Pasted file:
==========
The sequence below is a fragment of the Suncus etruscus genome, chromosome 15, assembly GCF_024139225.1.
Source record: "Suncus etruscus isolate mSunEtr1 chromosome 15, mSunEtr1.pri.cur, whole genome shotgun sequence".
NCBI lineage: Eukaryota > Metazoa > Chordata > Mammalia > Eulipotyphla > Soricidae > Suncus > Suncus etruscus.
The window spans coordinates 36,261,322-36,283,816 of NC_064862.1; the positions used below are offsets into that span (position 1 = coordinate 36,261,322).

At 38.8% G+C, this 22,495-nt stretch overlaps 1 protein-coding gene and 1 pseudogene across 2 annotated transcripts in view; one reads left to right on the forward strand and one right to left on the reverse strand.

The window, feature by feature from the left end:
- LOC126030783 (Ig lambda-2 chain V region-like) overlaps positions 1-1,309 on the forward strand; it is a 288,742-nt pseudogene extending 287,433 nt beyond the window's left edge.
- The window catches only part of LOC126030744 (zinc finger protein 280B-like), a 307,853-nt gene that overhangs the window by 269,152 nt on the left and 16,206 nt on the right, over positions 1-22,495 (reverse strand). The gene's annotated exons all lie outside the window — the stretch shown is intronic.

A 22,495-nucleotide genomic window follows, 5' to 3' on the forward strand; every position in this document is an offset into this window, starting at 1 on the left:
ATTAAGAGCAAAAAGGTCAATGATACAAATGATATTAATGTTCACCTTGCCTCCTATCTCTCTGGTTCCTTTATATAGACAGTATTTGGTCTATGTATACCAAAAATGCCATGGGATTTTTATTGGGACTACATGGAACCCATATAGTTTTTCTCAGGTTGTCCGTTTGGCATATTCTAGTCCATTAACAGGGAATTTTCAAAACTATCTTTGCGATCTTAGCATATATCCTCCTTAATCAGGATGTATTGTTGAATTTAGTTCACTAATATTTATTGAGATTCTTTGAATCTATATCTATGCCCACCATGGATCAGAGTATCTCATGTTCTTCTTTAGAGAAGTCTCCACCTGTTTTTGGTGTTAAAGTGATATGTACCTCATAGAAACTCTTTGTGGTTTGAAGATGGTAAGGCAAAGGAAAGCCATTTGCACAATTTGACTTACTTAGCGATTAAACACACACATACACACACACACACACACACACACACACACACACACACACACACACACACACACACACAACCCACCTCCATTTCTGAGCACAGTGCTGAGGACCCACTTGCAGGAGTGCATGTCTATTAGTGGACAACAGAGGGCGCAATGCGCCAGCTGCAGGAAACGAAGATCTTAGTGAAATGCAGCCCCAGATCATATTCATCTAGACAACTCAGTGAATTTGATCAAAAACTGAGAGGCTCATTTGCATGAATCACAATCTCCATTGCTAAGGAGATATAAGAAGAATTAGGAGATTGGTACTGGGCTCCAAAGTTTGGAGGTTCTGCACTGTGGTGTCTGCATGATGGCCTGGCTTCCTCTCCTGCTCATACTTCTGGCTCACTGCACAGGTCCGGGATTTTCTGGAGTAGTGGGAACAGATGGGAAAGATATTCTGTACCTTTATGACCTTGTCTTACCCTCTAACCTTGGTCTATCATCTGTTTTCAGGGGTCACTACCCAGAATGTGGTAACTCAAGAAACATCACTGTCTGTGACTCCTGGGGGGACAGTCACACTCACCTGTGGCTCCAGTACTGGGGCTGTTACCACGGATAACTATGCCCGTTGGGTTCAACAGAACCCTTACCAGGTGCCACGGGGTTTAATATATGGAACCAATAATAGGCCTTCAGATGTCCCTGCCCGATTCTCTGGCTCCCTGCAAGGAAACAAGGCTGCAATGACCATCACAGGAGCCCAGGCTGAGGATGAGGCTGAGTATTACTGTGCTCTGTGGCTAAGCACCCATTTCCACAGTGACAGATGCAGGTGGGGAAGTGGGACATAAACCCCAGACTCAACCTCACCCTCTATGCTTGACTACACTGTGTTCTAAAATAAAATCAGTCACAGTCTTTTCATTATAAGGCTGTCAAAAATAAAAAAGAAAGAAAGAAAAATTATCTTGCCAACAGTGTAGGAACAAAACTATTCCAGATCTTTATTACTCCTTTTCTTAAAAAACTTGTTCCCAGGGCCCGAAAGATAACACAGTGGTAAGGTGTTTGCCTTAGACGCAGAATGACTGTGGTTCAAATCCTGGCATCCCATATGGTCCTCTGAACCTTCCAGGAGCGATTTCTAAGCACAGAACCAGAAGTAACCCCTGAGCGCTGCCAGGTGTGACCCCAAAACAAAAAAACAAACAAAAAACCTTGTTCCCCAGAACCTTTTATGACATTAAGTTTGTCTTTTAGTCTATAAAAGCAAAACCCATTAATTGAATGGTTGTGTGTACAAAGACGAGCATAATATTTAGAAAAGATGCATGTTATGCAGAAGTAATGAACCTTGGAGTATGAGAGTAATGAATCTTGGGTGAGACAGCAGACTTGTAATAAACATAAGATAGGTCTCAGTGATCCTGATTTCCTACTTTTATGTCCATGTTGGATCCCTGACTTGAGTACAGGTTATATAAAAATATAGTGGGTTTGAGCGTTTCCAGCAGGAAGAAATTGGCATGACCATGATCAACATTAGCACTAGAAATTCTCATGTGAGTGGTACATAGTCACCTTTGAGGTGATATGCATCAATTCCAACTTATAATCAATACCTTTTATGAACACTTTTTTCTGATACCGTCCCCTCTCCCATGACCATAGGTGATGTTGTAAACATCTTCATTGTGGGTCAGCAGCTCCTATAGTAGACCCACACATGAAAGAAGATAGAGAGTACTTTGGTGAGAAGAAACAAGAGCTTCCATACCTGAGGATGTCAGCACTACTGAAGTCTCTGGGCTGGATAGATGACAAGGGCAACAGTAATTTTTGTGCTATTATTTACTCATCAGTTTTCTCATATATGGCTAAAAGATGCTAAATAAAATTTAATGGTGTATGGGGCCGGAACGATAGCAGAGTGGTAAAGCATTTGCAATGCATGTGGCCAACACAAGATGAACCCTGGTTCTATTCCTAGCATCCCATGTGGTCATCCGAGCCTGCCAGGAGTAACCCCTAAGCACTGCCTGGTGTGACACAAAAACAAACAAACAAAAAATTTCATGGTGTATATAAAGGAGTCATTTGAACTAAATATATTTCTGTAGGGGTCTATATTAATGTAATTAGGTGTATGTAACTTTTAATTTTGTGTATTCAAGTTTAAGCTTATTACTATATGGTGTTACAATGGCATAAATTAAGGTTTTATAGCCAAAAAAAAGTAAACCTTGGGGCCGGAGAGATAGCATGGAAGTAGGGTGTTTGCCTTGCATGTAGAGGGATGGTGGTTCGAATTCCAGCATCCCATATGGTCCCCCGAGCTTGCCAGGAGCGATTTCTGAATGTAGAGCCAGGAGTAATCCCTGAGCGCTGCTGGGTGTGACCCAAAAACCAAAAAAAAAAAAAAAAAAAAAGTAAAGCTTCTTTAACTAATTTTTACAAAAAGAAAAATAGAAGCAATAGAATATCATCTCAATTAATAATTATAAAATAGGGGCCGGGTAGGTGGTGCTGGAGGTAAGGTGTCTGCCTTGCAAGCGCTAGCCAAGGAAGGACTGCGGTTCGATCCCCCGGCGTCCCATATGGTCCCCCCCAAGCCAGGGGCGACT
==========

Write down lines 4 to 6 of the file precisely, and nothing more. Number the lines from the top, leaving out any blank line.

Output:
The window spans coordinates 36,261,322-36,283,816 of NC_064862.1; the positions used below are offsets into that span (position 1 = coordinate 36,261,322).

At 38.8% G+C, this 22,495-nt stretch overlaps 1 protein-coding gene and 1 pseudogene across 2 annotated transcripts in view; one reads left to right on the forward strand and one right to left on the reverse strand.

The window, feature by feature from the left end: